- The thickness and lateral extent of the aquifer and confining beds:
- The aquifer may be bounded laterally by barrier boundaries of impermeable material (e.g., the bedrock sides of a buried valley, a fault, or simply lateral changes in the lithology of the aquifer material);
- Any lateral recharge boundaries (e.g., where the aquifer is in direct hydraulic contact with a deeply incised perennial river or canal, a lake, or the ocean) or any horizontal recharge boundaries (e.g., where percolating rain or irrigation water causes the water table of an unconfined aquifer to rise, or where an aquitard leaks and recharges the aquifer);
- Data on the groundwater-flow system: horizontal or vertical flow of groundwater, water table gradients, and regional trends in groundwater levels;
- Any existing wells in the area. From the logs of these wells, it may be possible to derive approximate values of the aquifer’s transmissivity and storativity and their spatial variation
Pumping test equipment
The basic equipment to measure the two parameters in pumping test (water level in the pumped borehole and the rate at which water is being pumped) are as follows:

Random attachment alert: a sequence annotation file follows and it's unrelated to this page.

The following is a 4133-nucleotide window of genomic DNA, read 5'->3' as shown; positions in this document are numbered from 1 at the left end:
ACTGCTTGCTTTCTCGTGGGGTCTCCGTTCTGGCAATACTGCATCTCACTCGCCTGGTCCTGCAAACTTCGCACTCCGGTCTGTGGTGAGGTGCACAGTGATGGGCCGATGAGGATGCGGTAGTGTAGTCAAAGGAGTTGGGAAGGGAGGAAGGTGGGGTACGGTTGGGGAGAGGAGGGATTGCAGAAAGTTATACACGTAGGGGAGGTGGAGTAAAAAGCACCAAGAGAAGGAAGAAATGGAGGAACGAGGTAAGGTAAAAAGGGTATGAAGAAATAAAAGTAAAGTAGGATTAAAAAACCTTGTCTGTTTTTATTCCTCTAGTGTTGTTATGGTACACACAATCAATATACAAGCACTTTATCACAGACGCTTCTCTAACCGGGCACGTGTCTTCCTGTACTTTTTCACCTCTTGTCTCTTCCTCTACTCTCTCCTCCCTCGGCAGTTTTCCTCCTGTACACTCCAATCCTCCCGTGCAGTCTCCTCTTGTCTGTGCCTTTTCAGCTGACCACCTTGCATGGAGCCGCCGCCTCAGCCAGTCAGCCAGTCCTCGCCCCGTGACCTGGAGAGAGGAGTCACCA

Measuring Water Level
The most common methods of measuring water level are as follows:
The hand-held water level monitor, commonly known as a “dipper,” or M-scope is the most practical, robust and easily available method of monitoring water levels in boreholes and wells. The dipper probe is lowered down the borehole, and when it reaches the water surface, an electrical circuit is completed and a ‘bleep’ is heard. The water level is then read off a graduated tape in centimeters and should be converted to meters. See fig above.
Pressure Transducer for Water Level Measurement
The transducer is placed in a known position down the borehole (below the water level) and it measures the pressure at that point. This information can be used to deduce the height of the water above that point, and therefore the water level in the borehole.
Transducers (with built-in dataloggers) have an obvious advantage: they can be left unattended for long periods, while still taking frequent water-level readings.
Use this method to measure the depth to the static level in a shallow well. Conduct this test as follows:
Chalk one end of a weighted steel tape with carpenter’s chalk. Lower the tape into the well to a depth of 1 or 2 feet past the chalk. (You can use soluble felt-tip markers as an alternative to chalk.) Measure the wetted length of the tape and subtract the amount from the total length lowered below the reference point to obtain the water depth. This test is accurate to within 0.01 foot.